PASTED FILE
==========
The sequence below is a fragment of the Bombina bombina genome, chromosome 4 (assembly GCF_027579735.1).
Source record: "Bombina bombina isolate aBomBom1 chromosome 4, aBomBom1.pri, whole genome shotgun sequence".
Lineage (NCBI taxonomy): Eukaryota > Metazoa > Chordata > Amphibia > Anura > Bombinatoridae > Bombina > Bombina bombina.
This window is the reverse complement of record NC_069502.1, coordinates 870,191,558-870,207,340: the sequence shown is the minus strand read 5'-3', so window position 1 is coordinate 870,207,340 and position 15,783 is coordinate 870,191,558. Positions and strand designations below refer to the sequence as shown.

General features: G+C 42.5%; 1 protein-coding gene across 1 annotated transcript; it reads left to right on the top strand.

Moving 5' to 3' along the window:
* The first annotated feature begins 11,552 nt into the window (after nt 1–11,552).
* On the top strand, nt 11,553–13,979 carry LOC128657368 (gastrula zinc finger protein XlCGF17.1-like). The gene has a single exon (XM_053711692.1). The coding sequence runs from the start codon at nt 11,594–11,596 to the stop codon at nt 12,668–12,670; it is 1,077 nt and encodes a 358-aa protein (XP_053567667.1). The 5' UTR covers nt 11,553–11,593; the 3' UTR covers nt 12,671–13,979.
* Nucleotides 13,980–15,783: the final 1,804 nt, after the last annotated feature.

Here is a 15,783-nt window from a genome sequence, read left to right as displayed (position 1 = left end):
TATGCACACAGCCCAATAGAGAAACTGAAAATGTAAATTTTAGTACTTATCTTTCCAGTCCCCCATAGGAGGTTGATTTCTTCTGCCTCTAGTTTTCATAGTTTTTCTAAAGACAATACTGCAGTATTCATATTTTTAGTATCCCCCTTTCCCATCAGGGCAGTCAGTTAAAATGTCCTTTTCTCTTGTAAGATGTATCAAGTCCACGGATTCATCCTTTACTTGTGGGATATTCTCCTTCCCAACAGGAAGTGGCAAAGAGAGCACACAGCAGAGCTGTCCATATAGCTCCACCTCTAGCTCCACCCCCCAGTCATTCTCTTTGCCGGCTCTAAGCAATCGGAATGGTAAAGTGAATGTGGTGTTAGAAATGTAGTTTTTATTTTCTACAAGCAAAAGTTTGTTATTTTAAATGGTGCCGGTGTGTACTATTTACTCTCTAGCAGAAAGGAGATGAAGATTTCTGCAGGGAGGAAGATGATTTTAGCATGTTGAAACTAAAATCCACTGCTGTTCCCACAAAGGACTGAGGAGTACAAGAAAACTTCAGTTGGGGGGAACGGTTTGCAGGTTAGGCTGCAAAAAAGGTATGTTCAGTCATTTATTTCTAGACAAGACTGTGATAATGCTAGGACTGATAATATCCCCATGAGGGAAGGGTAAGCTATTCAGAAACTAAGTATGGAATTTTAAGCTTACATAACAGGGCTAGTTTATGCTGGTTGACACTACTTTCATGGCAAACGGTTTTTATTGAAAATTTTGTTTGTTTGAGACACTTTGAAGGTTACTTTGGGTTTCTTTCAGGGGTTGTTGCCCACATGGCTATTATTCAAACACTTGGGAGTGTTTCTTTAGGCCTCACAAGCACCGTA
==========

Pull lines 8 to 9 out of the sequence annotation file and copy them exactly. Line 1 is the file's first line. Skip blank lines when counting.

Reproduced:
* On the top strand, nt 11,553–13,979 carry LOC128657368 (gastrula zinc finger protein XlCGF17.1-like). The gene has a single exon (XM_053711692.1). The coding sequence runs from the start codon at nt 11,594–11,596 to the stop codon at nt 12,668–12,670; it is 1,077 nt and encodes a 358-aa protein (XP_053567667.1). The 5' UTR covers nt 11,553–11,593; the 3' UTR covers nt 12,671–13,979.
* Nucleotides 13,980–15,783: the final 1,804 nt, after the last annotated feature.